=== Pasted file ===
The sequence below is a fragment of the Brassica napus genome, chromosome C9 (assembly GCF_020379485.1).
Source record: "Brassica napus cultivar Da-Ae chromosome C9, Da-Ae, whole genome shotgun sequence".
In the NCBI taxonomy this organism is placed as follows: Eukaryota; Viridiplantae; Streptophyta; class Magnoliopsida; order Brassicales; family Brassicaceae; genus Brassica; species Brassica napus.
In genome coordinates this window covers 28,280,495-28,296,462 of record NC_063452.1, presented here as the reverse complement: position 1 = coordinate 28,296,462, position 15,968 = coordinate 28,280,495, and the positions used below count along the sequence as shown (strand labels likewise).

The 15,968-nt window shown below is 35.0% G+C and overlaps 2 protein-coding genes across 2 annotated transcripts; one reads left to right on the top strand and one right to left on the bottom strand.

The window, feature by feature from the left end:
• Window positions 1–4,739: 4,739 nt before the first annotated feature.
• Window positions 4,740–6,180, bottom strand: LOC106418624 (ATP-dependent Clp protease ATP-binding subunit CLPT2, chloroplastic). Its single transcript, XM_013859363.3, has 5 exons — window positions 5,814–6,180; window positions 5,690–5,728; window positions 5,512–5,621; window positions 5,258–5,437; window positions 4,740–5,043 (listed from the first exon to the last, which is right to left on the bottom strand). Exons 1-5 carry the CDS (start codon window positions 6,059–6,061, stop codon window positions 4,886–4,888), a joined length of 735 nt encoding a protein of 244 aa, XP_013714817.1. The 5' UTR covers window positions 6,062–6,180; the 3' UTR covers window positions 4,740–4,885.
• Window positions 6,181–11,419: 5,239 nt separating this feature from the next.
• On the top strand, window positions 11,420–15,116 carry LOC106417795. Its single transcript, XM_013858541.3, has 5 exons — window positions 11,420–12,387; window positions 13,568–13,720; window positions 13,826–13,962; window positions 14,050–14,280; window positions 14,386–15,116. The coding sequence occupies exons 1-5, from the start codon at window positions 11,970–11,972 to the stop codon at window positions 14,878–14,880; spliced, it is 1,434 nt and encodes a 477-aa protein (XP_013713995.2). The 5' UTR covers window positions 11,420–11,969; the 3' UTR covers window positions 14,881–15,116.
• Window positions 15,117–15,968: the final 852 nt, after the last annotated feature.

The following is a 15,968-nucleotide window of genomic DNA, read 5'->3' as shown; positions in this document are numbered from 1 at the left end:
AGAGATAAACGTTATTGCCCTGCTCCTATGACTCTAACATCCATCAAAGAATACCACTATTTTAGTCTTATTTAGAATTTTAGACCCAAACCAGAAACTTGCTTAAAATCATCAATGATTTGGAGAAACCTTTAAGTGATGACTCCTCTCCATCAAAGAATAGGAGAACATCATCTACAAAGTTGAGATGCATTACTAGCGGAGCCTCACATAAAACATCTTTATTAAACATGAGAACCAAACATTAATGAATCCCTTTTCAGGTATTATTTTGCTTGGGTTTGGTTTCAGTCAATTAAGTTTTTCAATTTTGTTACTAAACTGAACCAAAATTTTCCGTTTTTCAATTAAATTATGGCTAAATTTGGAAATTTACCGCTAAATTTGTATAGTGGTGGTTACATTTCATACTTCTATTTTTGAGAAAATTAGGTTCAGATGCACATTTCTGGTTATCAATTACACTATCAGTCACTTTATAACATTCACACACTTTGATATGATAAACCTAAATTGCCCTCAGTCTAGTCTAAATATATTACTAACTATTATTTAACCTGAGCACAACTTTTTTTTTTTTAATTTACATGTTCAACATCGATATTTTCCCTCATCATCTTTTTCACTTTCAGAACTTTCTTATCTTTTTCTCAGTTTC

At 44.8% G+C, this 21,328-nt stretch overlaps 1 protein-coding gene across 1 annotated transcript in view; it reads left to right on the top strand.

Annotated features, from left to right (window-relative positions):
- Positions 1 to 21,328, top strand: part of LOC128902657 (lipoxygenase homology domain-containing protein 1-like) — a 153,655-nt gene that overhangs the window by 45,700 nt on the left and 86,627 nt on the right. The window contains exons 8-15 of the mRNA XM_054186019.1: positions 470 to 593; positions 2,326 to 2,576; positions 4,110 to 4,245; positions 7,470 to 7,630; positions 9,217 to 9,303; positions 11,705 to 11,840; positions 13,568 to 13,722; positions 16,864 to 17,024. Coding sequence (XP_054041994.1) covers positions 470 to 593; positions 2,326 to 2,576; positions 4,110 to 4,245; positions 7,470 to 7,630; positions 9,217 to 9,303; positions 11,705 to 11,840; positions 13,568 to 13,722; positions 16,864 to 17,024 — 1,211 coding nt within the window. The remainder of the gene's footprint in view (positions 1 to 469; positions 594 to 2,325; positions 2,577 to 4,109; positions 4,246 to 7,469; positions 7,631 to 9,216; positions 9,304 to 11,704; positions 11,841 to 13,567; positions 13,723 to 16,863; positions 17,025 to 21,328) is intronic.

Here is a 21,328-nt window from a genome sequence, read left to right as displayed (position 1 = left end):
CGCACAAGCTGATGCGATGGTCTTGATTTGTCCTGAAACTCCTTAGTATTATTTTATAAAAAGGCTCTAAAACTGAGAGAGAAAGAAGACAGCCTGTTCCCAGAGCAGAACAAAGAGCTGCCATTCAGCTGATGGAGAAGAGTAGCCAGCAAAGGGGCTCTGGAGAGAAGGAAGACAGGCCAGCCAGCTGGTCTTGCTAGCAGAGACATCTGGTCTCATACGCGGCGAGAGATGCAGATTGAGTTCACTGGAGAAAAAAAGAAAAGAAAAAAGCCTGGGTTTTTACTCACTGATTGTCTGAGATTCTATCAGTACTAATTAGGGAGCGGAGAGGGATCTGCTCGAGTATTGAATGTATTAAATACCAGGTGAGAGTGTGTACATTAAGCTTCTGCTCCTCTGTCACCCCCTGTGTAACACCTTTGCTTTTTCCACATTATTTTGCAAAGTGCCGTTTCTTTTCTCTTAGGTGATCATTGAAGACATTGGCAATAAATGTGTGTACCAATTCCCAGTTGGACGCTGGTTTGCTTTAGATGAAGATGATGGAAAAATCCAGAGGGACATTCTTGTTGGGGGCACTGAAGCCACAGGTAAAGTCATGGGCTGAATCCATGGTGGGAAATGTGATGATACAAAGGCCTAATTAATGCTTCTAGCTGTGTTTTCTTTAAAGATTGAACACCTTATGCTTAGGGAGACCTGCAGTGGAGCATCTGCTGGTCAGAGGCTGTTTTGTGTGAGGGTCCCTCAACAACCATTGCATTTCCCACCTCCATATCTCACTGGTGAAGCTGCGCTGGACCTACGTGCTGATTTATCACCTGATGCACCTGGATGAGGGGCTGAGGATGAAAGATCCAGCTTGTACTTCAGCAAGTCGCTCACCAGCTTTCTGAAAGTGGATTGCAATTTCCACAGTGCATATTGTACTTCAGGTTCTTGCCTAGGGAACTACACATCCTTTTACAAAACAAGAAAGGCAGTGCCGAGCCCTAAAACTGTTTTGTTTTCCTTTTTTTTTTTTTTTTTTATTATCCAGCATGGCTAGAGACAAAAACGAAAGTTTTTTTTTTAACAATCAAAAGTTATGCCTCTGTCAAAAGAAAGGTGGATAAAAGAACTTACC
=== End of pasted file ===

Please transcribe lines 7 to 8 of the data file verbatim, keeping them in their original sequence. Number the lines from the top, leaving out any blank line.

• Window positions 1–4,739: 4,739 nt before the first annotated feature.
• Window positions 4,740–6,180, bottom strand: LOC106418624 (ATP-dependent Clp protease ATP-binding subunit CLPT2, chloroplastic). Its single transcript, XM_013859363.3, has 5 exons — window positions 5,814–6,180; window positions 5,690–5,728; window positions 5,512–5,621; window positions 5,258–5,437; window positions 4,740–5,043 (listed from the first exon to the last, which is right to left on the bottom strand). Exons 1-5 carry the CDS (start codon window positions 6,059–6,061, stop codon window positions 4,886–4,888), a joined length of 735 nt encoding a protein of 244 aa, XP_013714817.1. The 5' UTR covers window positions 6,062–6,180; the 3' UTR covers window positions 4,740–4,885.